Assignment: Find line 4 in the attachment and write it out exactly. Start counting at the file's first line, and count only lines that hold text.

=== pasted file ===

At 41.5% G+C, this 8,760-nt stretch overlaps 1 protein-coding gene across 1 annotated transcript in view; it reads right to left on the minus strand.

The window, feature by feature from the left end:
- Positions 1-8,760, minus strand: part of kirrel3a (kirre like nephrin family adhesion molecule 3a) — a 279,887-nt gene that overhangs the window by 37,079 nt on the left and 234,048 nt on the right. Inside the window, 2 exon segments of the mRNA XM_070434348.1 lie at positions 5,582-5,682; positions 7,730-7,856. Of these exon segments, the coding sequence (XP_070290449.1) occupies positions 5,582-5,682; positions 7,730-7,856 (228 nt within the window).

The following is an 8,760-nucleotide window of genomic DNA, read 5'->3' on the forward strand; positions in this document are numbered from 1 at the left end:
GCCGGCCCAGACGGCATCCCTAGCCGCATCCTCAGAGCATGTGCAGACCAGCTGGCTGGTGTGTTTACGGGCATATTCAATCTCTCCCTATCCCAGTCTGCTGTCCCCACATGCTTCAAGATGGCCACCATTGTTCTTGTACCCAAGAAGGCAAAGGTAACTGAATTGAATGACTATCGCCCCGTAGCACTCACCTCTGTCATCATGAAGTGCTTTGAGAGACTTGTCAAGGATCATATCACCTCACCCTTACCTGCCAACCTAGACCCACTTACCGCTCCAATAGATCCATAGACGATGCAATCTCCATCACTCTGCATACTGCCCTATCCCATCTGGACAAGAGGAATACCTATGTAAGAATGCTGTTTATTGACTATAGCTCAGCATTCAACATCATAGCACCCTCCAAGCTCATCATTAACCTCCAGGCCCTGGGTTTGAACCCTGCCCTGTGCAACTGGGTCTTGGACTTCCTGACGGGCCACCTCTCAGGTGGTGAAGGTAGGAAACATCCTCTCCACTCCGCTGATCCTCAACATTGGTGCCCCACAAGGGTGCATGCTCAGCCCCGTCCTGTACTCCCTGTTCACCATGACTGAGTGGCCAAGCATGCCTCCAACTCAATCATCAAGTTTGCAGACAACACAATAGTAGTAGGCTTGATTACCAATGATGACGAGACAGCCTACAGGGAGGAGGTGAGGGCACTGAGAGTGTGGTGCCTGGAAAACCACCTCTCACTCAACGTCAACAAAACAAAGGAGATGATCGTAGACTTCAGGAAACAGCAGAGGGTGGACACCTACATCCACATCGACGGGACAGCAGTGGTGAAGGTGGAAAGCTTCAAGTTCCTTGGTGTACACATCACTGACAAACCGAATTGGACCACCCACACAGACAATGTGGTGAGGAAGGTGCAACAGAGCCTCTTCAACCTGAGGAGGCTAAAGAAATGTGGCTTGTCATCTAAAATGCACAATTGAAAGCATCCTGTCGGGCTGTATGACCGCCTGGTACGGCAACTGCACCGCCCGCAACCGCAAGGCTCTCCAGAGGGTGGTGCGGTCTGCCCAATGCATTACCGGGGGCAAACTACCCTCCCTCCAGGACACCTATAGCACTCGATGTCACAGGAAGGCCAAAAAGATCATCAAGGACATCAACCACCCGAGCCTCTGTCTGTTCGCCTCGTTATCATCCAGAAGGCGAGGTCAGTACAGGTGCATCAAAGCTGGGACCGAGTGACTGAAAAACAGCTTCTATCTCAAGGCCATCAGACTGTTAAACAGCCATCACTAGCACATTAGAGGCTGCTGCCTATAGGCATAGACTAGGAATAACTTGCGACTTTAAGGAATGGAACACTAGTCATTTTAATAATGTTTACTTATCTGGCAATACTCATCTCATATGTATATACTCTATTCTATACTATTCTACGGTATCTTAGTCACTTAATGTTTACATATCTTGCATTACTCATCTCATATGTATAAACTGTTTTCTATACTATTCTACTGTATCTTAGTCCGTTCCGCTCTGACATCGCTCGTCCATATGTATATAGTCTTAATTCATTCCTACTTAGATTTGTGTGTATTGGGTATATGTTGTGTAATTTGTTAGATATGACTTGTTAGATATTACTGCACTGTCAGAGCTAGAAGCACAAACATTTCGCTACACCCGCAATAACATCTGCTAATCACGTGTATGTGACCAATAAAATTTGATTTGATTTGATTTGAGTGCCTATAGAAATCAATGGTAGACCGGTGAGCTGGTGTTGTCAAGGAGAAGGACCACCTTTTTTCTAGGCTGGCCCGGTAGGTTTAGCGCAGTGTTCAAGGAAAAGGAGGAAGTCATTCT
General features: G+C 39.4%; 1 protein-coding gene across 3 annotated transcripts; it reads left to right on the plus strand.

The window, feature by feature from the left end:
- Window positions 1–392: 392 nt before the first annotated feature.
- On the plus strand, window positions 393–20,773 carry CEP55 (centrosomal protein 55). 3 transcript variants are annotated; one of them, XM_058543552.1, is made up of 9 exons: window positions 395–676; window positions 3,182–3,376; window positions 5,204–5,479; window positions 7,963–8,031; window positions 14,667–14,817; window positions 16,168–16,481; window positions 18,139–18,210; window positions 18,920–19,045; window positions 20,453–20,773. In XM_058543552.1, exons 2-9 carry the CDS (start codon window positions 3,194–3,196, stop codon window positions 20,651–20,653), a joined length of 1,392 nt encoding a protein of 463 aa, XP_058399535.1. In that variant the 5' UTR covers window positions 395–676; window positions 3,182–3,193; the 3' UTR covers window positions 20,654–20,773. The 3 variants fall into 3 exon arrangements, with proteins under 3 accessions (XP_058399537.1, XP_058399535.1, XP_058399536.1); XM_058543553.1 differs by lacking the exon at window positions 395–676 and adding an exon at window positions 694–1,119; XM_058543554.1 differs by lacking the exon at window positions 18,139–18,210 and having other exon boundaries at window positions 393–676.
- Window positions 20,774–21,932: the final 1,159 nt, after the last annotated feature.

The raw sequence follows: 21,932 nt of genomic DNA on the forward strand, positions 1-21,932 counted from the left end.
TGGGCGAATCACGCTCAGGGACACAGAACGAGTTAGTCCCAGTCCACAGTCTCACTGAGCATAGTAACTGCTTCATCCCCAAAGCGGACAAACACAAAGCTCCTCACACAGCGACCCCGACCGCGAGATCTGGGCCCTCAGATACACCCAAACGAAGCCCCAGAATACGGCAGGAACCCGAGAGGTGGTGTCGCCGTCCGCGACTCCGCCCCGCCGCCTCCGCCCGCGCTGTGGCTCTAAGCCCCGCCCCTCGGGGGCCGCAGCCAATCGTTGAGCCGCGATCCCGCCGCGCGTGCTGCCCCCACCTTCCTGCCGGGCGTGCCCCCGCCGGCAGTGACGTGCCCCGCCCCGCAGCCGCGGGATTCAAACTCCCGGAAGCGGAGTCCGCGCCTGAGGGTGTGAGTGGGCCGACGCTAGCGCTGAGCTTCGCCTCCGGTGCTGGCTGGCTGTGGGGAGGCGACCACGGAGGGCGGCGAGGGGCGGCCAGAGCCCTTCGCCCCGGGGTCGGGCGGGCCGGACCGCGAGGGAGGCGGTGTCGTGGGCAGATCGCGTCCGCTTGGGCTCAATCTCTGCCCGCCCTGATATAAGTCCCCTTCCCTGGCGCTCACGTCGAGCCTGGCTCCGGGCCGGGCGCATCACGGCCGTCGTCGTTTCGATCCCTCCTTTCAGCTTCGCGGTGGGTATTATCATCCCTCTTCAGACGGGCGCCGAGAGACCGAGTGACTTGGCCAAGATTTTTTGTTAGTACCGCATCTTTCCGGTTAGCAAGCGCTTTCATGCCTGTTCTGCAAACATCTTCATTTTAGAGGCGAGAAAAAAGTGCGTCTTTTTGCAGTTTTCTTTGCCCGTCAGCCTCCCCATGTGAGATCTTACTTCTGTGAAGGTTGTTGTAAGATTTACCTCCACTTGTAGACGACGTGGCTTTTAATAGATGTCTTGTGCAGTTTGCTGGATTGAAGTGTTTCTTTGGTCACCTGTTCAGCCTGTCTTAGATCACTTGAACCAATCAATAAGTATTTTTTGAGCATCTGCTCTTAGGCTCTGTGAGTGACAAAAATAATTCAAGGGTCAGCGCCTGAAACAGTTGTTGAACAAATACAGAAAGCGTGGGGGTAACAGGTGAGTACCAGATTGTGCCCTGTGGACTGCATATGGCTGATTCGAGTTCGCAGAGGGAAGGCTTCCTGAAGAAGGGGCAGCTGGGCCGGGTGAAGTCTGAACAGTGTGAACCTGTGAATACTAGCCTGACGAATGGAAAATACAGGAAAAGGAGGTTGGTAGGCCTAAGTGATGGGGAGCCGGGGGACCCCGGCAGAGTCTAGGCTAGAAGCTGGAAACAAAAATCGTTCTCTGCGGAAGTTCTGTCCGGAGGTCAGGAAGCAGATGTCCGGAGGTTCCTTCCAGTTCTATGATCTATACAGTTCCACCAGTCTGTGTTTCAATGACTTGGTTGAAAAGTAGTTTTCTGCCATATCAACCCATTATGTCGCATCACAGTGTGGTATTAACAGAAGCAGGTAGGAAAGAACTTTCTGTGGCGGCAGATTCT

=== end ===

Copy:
The following is an 8,760-nucleotide window of genomic DNA, read 5'->3' on the forward strand; positions in this document are numbered from 1 at the left end: